پذیرش سازمانی سیستم های برنامه ریزی منابع سازمانی : یک چارچوب مفهومی
|کد مقاله||سال انتشار||مقاله انگلیسی||ترجمه فارسی||تعداد کلمات|
|1137||2007||25 صفحه PDF||سفارش دهید||12300 کلمه|
Publisher : Elsevier - Science Direct (الزویر - ساینس دایرکت)
Journal : The Journal of High Technology Management Research, Volume 18, Issue 1, 2007, Pages 73–97
Although Enterprise Resource Planning (ERP) systems are being used widely all around the world, they bring along many problems as well as benefits. Most of these implementations are failures and inadequate adoption is just one of the failure factors. This study provides an extensive review of the literature resulting in a taxonomy that may be used for other researchers in the field. The study also defines a framework for organizational adoption of ERP systems. The model consists of core Technology Acceptance Model (TAM) variables (perceived ease of use of ERP system and perceived usefulness), satisfaction and common actors of an ERP project: technology, user, organization and project management.
Enterprise Resource Planning (ERP) systems are integrated software solutions used to manage any organization's resources. Actually, ERP systems offer much more than their literal meanings. Not only do they make resource planning, but also integrate all departments and functions of a company into a single computer system that can serve all different departments' needs (Genoulaz and Millet, 2005 and Klaus et al., 2000). Watson and Schneider (1998) described ERP system as a generic term for an integrated enterprise computing system. They define it as an integrated, customized, packaged software-based system that handles the majority of an enterprise's system requirements in all functional areas such as finance, human resources, manufacturing, sales and marketing. It has a software architecture that facilitates the flow of information among all functions within an enterprise (Mendelson, 1999). According to Slooten and Yap (1999), ERP is the first approach that integrally combines business management and IT concepts. Additionally, Davenport (1998) claimed that these integrated enterprise computing systems provide a seamless integration of all the information flow through an organization. Through data integration, ERP systems eliminate counter-productive processes and cross-functional coordination problems that hinder the integration of organizations. With the implementation of ERP systems, the management of an organization can also have a unified view of its processes (Parr & Shanks, 2000). Kumar, Maheshwari, and Kumar (2003) stated that the key underlying idea of ERP systems is using information technology to be able to plan and integrate the software applications and organizational processes such as design, production, purchasing, marketing, and finance. These systems' designs are based on business practices that have been deemed the most appropriate for achieving organizational goals (Newell, Swan, & Galliers, 2000). Considering these facts above, it is easier to see why ERP systems are accepted to be one of the most important developments in the Information Technology (IT) world and also the most popular standard business software of the last decade (Davenport, 1998 and Robey et al., 2002). ERP systems appear to be an innovation that makes dreams come true.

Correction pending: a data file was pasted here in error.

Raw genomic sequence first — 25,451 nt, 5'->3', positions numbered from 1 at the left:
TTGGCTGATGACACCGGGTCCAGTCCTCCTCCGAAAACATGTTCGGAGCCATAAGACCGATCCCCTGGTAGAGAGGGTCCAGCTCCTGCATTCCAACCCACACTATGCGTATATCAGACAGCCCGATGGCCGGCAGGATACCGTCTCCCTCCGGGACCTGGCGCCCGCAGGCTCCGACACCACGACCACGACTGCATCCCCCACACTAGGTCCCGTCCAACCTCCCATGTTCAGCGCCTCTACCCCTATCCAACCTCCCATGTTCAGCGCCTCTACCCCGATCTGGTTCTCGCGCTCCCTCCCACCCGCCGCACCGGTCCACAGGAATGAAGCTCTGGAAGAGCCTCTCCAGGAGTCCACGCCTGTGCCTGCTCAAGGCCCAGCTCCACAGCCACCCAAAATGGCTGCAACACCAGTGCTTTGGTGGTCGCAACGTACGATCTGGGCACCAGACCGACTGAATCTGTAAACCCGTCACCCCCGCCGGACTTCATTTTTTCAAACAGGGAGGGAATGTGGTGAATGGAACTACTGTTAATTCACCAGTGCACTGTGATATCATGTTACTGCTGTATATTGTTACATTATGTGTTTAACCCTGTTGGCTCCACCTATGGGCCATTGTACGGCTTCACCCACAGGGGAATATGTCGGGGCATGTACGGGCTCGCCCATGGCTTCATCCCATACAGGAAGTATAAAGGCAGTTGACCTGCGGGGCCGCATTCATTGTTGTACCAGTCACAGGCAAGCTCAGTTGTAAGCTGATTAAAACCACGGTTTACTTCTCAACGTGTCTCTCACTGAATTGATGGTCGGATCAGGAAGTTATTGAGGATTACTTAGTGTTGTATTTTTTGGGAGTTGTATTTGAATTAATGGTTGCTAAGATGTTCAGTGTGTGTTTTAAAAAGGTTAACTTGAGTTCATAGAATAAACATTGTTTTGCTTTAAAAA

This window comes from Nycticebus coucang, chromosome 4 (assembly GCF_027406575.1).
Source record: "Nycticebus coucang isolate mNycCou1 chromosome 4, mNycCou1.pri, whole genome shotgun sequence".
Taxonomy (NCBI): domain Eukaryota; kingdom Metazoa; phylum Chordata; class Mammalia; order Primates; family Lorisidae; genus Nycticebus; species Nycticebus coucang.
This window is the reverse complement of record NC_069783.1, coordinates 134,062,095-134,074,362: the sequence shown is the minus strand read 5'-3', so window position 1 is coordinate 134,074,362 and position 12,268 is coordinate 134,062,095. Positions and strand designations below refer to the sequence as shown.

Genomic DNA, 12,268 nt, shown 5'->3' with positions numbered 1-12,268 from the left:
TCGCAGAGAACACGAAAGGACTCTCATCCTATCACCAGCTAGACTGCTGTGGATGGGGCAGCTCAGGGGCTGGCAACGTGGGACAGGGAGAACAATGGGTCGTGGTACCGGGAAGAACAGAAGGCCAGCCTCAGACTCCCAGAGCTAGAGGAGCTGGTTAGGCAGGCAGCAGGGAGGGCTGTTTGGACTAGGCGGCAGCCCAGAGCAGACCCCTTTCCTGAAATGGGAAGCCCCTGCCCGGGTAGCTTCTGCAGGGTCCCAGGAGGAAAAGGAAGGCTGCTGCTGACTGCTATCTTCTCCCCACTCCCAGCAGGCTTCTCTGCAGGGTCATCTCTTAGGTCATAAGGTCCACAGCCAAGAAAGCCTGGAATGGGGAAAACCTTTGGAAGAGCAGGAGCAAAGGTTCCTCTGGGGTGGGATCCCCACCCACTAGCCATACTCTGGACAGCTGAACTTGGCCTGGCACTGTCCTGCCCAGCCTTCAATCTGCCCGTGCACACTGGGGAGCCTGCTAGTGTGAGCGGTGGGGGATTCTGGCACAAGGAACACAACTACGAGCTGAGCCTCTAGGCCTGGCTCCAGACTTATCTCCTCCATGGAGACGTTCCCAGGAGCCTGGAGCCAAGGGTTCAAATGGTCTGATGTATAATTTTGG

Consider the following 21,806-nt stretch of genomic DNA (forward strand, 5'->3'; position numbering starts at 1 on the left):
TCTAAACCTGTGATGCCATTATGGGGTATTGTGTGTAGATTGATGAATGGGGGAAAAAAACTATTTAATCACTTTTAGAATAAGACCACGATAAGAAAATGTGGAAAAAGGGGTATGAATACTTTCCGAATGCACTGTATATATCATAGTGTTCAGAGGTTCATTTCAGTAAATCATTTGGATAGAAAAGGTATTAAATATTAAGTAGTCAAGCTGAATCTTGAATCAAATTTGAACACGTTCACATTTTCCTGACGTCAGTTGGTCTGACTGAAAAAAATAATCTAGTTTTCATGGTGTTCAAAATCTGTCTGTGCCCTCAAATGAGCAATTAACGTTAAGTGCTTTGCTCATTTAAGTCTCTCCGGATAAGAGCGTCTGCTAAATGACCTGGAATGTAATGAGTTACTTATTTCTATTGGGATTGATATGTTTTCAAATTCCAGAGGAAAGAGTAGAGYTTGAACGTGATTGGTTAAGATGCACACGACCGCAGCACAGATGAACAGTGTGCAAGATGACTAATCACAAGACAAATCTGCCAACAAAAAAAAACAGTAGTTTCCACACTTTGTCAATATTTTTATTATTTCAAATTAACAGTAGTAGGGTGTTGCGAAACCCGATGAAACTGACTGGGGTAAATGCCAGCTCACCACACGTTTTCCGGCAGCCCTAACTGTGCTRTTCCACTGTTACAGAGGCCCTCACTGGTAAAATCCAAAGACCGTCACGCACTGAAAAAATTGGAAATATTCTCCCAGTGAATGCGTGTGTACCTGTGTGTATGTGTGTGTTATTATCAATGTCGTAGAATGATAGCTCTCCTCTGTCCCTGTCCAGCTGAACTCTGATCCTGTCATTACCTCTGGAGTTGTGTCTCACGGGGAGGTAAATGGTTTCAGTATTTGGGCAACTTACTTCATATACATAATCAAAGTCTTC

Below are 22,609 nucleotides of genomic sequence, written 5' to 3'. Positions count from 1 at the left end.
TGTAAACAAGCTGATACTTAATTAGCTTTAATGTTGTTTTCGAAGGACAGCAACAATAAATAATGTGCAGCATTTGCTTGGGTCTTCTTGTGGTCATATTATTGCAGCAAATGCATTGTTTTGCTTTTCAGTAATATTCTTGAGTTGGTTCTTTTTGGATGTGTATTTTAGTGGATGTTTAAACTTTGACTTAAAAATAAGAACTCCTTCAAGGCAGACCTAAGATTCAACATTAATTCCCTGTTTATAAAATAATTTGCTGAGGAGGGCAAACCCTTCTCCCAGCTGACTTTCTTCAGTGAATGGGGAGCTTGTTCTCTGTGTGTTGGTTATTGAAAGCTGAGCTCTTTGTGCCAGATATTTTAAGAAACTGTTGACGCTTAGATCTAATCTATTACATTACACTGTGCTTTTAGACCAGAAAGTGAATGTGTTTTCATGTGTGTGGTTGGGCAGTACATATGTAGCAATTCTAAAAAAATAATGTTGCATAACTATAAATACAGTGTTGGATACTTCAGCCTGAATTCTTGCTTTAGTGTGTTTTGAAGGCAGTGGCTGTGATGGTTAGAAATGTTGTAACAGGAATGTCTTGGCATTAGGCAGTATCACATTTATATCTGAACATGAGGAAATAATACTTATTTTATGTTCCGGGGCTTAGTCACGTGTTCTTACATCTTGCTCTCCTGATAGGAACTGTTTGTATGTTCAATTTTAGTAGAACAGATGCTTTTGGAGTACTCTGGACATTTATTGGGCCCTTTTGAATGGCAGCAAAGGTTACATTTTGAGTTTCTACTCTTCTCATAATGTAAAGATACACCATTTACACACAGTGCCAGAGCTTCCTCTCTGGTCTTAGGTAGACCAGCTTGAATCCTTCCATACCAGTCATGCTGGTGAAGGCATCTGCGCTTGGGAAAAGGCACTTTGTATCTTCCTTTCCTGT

نتیجه گیری انگلیسی
An ERP system is perhaps one of the most inclusive technologies in organizations thus far. Although most of the ERP projects are failures, ERP is still expected to remain the biggest segment of large and mid-size companies' IT applications budgets (Seewald, 2002). This paradox – in spite of high failure ratio they are still being sold – proves why ERP was chosen to be exercised within this and many other studies. Organizational adoption is accepted to be one of the most important factors of implementing successful projects. However, there is a lack of empirically supported research on critical ERP adoption issues. This absence was the main motivation factor to study organizational adoption of ERP systems by surveying the organizations which have adopted ERP systems. Main goals of this study was to build a framework to understand organizational adoption of ERP systems; consider former technology adoption models like TAM, ERP failure factors, opinions of local experts and past research while constructing the model; and finally prove not only use, but also end user satisfaction's influence on organizational adoption. This study tried to study organizational adoption by considering all actors and factors of an ERP implementation project as such a study was not constructed before.